Some people root for sports teams. I root for geeks and freaks. Some people get so happy when a group of people manage to beat down another group of people. I get so happy when just one group of people manage to accomplish something never before accomplished by our species. Some people are amazed how a ball can possibly be passed successfully and gracefully from one person to another. I am amazed how we can cause something traveling at 17,000 mph to gently touch something else traveling at 17,000 mph, hundreds of miles above the Earth.
History is happening, all around us. Whether time exists, or is simply a trick of our human perception; what we do now, in all our accomplishments and all of our failures, will ripple far into any future our progeny will inherit. This leaves us with the most intimate of questions: to what are we devoting our brief and uniquely capable lives toward?
We all remember dreams of what might one day be, lurking in the murky memories of our youth. The youth amongst us enticed by simple and short-term fulfillment. The middle-aged left wondering if there might ever be more than, just this. The old, resolved within their lot and making the best of days. In the broadest terms of an individual life, these thoughts are our destiny when determinism prevails. When one billiard ball collides with another, ricocheting off three more, then bounces off a wall, finally coming to rest in a corner pocket, the game is done. Except for that incessant magic eight ball. Except for the scratch.
As you know, I have been tracking every detail of the latest International Space Station mission. In fact, earlier today the printer on the shuttle ran out of black ink. They had already used up two cartridges and swore they had requisitioned a third for this flight, but nobody could find it. Ah, the travails we must endure. Mission Control paged the people in who were responsible for printer cartridges to learn if they might actually be stored someplace else, unexpected, on the shuttle. Alas, the prospects seem grim.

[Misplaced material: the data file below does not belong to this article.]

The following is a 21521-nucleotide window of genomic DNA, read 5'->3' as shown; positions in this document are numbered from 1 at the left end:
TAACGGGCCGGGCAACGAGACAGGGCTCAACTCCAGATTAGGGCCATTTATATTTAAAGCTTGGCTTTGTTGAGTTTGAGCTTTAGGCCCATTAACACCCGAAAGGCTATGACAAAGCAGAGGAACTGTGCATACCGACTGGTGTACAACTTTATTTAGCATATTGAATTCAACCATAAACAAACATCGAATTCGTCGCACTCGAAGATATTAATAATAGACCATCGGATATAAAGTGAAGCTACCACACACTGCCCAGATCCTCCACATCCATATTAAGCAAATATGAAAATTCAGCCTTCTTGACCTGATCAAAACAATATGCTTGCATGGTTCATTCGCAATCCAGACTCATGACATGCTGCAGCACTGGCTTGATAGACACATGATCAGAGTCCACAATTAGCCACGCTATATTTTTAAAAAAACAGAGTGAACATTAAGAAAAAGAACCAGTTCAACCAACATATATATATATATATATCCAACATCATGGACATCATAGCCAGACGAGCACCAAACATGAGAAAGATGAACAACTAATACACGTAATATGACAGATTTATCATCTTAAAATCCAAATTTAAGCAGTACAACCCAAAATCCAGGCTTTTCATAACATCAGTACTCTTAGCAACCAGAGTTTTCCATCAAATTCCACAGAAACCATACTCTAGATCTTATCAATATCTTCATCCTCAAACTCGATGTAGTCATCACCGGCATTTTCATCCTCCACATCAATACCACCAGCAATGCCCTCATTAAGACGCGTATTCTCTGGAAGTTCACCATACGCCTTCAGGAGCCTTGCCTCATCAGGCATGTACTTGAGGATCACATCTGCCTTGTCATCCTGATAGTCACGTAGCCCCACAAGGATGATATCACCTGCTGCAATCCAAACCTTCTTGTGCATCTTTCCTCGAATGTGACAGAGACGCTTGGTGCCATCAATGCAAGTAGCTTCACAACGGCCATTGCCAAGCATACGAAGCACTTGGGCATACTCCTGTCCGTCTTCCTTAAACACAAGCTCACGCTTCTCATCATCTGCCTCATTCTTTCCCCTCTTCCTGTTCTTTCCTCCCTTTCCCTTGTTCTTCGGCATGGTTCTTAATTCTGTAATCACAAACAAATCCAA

I recognized the Capcom in Mission Control. I can’t remember her name. You can see the weight of years upon her now. She was an astronaut, and a scientist. The first woman in space, actually. She went to Skylab, the US’s first orbiting station. She is famed for her observational prowess, having made incredibly detailed observations on paper when the instrumentation she was intended to use failed. Her determination, quick thinking, and training as a scientist, more than as an astronaut, saved the experiments. Today, she was dragging in the printer cartridge people by their ears for her fellow astronauts in space.
You often hear astronauts talk about the vacuum of space. They think of their space suits as little personal space ships. They’re a little bit wrong, though. Space is not a vacuum. There is always something, somewhere, even if it’s just a hydrogen atom a few feet away. Our bodies don’t like that. Without something pushing down on every square inch of us, and pretty hard, too, our blood and cells would rupture and boil. And even with our sun distanced years away at high velocities, without the blanket of our atmosphere, or our little space ship suits with environmental controls, we would either burn to death from the heat, or freeze in the shadow of our world.